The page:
Coworking is Learning Valuable Lessons From Hospitality Industry

Coworking has become popular in recent years due to an increased desire to work in nontraditional, creative work environments. Coworking is a collaborative work style in which self-employed individuals and individuals working for separate companies share a workspace, facilitating the exchange of ideas and knowledge in a cutting-edge way. While there are countless benefits to this work style, it’s still in its beginning stages and susceptible to hiccups and unforeseen challenges. For this reason, there are other industries, such as the hospitality industry, that can help guide the newer coworking space industry to success. So what can coworking spaces learn from the hospitality industry? A lot, it turns out.

Feels Like Home

The success of coworking spaces is largely based on the amenities offered to its renters. While amenities such as quick WiFi, comfortable desks and chairs, and coffee machines were initially incentivizing, they have become standard as more coworking providers have entered into the market. The next step, then, is to make these spaces feel as comfortable and familiar as home, which is essentially the mission of the hospitality industry. A significant part of this transition includes integrating a concierge and network-building aspect into shared workspaces as well as other valuable, highly accommodating resources.

Customer Service

The hospitality industry is predicated on meeting the various needs of guests and gathering feedback to improve accommodation. To that end, upping the stakes on customer service in coworking spaces represents a significant jump the coworking sector should be willing to take — from simply providing creative workspace to meeting the specific needs of the individuals in the workspace. For example, shared workspaces can emulate a hotel’s concierge service by hiring a front desk attendant to direct visitors and field questions about the various businesses throughout the building. In addition, coworking spaces can further incentivize members to join the space by offering parking perks the way hotels do for guests. It may not seem like much, but you’d be surprised how quickly people gravitate toward free parking, especially in a city like LA where finding parking is a constant struggle and paying for it is a financial burden. Also, the presence of private vendors in coworking spaces appears to be borrowed from the hospitality industry’s strategy of offering specialty products to hotel guests.

Hotels Offering Coworking Spaces

The hospitality industry has clearly detected the potential of merging coworking and hotels — certain hotels are actually bringing coworking spaces into their lobbies. While the merging of these two entities boasts several mutual benefits, the benefits for the hospitality industry are major. First off, providing shared workspace opens up hotels to an entirely new audience and community that the hospitality industry would otherwise not have access to. In addition, by charging a rental fee, hotels can generate new revenue that can then be funneled back to the hotel’s development.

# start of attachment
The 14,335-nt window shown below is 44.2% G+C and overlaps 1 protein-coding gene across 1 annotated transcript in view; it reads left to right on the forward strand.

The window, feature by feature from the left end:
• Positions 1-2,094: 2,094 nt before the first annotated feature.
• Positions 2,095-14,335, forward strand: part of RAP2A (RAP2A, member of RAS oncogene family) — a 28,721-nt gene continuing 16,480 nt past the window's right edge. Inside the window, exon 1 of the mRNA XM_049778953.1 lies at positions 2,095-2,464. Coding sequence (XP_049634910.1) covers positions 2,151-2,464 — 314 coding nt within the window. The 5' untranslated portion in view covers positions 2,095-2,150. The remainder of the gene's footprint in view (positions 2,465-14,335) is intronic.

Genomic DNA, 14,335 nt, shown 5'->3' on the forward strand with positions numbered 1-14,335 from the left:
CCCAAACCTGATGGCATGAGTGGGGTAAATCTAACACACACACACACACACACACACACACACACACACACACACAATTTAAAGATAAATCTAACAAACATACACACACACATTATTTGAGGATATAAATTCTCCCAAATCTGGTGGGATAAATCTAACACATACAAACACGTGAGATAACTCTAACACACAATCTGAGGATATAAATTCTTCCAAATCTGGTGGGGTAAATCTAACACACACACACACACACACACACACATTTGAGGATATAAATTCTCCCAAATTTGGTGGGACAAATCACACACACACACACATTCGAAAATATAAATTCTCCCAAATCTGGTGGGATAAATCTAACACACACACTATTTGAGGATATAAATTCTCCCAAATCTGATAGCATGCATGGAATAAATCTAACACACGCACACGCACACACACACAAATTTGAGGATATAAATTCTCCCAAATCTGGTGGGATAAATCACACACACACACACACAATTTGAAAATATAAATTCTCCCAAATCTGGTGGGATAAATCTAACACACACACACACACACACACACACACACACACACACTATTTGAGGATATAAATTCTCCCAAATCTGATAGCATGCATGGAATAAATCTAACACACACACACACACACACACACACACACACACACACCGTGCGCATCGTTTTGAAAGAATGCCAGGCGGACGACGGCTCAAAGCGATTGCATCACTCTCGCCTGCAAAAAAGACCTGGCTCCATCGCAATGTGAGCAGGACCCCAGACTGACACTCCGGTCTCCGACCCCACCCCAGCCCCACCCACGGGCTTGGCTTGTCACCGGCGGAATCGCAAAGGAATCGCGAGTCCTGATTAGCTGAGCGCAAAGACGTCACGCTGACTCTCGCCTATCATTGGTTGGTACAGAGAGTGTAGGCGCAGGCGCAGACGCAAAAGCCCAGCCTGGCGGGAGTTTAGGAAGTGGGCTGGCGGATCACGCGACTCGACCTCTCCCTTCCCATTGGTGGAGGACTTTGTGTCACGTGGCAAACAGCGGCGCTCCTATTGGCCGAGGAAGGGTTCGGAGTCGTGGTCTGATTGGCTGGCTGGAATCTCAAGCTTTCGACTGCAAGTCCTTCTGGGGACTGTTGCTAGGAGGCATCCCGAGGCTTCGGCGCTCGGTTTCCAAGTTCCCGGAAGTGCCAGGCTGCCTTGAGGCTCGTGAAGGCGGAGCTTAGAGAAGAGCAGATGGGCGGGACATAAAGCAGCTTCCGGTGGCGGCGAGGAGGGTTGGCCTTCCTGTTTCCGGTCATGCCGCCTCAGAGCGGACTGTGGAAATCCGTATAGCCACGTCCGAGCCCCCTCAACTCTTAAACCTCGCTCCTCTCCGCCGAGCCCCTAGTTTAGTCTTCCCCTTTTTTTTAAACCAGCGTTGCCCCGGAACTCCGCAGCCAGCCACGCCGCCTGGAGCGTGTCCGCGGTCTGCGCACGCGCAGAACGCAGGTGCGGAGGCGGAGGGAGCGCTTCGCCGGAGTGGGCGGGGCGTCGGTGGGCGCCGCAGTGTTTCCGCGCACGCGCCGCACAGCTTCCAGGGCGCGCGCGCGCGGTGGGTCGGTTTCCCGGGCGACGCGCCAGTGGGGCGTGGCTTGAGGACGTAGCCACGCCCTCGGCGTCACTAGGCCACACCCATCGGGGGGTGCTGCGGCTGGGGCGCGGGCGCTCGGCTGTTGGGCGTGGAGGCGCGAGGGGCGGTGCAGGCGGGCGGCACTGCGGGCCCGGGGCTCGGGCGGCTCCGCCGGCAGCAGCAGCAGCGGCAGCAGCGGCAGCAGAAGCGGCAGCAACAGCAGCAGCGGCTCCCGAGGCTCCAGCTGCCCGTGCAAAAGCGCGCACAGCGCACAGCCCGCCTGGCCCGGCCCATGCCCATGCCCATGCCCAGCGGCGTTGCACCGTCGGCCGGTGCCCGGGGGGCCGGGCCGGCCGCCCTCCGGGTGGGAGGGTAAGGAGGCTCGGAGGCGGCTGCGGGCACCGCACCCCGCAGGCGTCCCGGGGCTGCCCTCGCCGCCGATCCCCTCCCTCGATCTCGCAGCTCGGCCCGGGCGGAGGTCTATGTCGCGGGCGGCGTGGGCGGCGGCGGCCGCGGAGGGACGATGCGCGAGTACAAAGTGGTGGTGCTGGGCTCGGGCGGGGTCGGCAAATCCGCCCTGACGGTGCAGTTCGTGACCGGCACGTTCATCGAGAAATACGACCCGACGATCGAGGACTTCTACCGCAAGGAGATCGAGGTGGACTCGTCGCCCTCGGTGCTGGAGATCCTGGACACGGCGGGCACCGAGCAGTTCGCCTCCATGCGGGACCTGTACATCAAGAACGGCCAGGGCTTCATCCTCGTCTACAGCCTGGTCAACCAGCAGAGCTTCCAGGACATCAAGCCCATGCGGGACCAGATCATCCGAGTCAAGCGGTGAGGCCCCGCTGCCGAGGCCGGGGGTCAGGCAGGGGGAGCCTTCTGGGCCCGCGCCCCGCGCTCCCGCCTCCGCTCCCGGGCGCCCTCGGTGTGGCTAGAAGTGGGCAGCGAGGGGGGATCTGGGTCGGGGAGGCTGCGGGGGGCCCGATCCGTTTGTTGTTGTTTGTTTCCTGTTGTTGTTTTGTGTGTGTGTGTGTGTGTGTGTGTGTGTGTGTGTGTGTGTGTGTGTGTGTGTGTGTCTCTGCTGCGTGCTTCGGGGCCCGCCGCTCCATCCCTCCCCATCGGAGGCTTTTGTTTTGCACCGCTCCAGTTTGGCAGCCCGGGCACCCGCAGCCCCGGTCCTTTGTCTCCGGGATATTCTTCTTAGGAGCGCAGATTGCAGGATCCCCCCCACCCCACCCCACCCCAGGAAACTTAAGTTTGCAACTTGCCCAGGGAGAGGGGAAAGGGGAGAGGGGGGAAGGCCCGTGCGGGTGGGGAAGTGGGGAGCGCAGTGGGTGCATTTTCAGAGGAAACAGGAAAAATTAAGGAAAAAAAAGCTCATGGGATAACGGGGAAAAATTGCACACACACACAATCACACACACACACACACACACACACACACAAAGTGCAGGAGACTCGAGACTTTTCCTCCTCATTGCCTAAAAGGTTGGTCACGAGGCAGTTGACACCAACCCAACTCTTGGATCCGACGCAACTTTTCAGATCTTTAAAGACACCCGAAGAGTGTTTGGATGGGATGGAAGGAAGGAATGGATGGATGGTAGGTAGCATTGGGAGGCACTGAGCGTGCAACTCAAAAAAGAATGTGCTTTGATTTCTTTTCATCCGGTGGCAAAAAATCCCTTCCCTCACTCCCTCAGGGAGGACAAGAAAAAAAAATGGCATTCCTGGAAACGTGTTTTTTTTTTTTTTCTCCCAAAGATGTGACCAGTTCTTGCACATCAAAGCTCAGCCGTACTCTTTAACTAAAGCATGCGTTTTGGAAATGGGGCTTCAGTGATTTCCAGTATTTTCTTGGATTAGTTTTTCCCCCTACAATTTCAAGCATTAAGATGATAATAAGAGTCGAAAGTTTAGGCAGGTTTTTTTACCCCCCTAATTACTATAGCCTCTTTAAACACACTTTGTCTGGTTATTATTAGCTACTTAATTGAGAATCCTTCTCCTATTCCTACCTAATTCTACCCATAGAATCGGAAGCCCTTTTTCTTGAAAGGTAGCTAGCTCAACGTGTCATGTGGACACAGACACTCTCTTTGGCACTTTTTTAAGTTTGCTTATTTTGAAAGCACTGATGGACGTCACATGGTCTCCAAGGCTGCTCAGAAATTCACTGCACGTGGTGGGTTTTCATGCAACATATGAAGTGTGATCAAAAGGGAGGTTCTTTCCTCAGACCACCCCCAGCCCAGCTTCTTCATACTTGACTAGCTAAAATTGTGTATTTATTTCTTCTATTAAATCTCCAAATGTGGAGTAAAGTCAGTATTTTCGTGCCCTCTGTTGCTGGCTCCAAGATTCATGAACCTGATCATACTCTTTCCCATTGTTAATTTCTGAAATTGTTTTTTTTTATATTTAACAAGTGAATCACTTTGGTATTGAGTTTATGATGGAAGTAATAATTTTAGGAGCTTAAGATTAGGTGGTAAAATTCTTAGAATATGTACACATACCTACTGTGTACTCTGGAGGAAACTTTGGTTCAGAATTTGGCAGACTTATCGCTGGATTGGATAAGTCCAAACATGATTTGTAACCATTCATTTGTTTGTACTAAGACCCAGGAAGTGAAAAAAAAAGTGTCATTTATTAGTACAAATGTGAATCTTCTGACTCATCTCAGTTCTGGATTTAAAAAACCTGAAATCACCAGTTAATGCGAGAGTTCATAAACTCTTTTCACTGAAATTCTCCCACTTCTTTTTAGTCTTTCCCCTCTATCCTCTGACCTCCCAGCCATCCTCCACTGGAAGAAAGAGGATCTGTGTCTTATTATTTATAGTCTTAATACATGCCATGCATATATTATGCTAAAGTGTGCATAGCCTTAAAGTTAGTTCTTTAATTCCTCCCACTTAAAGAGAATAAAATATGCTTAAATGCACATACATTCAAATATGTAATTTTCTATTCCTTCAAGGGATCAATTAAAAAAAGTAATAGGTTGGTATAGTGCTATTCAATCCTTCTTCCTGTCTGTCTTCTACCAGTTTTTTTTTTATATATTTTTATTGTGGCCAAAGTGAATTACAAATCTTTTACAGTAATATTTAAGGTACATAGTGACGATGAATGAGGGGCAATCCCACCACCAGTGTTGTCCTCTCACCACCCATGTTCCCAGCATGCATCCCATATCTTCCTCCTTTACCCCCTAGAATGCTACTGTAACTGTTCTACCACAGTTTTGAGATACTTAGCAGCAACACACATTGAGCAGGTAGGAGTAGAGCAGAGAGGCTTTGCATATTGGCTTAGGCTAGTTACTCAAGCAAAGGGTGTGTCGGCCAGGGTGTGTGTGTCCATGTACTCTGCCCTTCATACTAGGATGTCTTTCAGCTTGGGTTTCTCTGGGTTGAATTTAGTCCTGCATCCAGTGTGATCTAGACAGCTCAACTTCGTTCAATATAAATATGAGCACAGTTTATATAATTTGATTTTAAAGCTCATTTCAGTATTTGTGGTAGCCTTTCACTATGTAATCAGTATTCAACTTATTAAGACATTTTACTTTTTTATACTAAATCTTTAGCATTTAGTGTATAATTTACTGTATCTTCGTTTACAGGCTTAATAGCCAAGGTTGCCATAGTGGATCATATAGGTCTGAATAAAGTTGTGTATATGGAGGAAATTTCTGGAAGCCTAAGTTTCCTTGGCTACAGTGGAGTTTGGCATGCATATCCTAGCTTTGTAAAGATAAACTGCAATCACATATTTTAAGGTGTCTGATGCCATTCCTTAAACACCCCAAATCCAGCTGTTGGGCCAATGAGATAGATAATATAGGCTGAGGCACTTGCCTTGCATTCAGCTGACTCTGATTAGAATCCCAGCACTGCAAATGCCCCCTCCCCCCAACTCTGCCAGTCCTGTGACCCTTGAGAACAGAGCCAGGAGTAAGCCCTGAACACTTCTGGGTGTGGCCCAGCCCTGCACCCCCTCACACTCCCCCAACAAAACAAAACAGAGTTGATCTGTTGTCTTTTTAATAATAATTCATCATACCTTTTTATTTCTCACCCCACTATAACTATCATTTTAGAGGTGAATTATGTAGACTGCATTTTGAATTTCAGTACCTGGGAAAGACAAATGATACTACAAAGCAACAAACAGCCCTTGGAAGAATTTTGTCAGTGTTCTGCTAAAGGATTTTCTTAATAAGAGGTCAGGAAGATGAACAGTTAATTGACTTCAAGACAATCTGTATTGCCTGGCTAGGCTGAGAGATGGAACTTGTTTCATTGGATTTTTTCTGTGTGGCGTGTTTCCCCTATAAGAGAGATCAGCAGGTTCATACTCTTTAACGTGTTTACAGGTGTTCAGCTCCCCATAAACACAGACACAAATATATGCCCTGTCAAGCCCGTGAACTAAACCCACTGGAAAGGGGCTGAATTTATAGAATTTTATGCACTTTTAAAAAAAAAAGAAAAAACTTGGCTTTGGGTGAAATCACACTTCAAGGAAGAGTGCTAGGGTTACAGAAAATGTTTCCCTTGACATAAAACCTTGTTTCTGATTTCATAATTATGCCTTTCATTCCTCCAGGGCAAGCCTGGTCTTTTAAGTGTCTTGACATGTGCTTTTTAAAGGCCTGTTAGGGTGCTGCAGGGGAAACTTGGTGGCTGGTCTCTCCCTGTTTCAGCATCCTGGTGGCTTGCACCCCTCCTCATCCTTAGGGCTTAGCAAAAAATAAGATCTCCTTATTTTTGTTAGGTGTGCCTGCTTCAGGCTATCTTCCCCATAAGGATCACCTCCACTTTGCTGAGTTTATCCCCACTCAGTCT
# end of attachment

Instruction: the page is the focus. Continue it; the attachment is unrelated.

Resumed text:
Putting it to the Test

Hotel Schani Wien in Austria has successfully integrated coworking services into its lobby, and the results have been indisputably positive. The coworking space includes 12 desks that hotel guests can rent for free, while locals can choose between different daily rates or rent a desk for the month for the price of €190. Besides the additional revenue from the coworking rental prices, individuals using the coworking space are encouraged to sign up for the hotel’s newsletter, bringing the focus back to the hotel that made this set-up possible in the first place. Ana Komarek, Hotel Schiani Wien’s PR and Marketing Director, says that the implementation of the coworking space in the hotel has had an invaluable impact on the hotel’s business model, noting that the lobby is never empty, with up to 20 coworking passes sold at a time. Additionally, the renters are satisfied with the technology and productive space the hotel has to offer.

Whether the overlap of the coworking and hospitality industries takes shape in the form of coworking space providers learning a lesson or two from the hospitality industry or in more tangible ways—such as hotels literally transforming lobbies into shared work space—it’s clear that the two industries learn a lot from each other. As coworking space providers make concerted efforts to have work feel like home, it seems clear that the hospitality industry is one of the best guides for this mission.

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